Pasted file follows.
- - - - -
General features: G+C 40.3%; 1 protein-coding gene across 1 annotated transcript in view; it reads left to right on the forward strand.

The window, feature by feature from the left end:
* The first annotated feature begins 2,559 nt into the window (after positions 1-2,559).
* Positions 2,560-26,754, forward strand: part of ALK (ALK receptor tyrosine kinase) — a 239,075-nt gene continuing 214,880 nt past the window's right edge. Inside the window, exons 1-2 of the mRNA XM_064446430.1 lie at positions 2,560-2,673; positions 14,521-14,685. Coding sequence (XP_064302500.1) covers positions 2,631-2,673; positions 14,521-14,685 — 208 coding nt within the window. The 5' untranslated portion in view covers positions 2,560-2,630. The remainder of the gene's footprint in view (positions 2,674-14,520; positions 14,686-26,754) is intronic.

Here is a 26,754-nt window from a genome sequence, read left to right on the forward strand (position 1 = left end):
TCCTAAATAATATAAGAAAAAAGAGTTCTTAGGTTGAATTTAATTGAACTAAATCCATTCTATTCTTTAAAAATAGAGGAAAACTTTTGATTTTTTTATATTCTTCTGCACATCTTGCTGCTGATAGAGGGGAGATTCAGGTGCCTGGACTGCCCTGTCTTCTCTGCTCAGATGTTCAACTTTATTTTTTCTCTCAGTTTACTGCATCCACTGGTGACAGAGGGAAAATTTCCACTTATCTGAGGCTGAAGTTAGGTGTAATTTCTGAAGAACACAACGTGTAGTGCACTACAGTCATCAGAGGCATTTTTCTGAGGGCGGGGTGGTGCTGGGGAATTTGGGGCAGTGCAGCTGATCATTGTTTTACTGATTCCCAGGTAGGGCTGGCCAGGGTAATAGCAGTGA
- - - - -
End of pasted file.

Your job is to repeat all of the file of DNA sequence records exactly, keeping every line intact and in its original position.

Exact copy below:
General features: G+C 40.3%; 1 protein-coding gene across 1 annotated transcript in view; it reads left to right on the forward strand.

The window, feature by feature from the left end:
* The first annotated feature begins 2,559 nt into the window (after positions 1-2,559).
* Positions 2,560-26,754, forward strand: part of ALK (ALK receptor tyrosine kinase) — a 239,075-nt gene continuing 214,880 nt past the window's right edge. Inside the window, exons 1-2 of the mRNA XM_064446430.1 lie at positions 2,560-2,673; positions 14,521-14,685. Coding sequence (XP_064302500.1) covers positions 2,631-2,673; positions 14,521-14,685 — 208 coding nt within the window. The 5' untranslated portion in view covers positions 2,560-2,630. The remainder of the gene's footprint in view (positions 2,674-14,520; positions 14,686-26,754) is intronic.

Here is a 26,754-nt window from a genome sequence, read left to right on the forward strand (position 1 = left end):
TCCTAAATAATATAAGAAAAAAGAGTTCTTAGGTTGAATTTAATTGAACTAAATCCATTCTATTCTTTAAAAATAGAGGAAAACTTTTGATTTTTTTATATTCTTCTGCACATCTTGCTGCTGATAGAGGGGAGATTCAGGTGCCTGGACTGCCCTGTCTTCTCTGCTCAGATGTTCAACTTTATTTTTTCTCTCAGTTTACTGCATCCACTGGTGACAGAGGGAAAATTTCCACTTATCTGAGGCTGAAGTTAGGTGTAATTTCTGAAGAACACAACGTGTAGTGCACTACAGTCATCAGAGGCATTTTTCTGAGGGCGGGGTGGTGCTGGGGAATTTGGGGCAGTGCAGCTGATCATTGTTTTACTGATTCCCAGGTAGGGCTGGCCAGGGTAATAGCAGTGA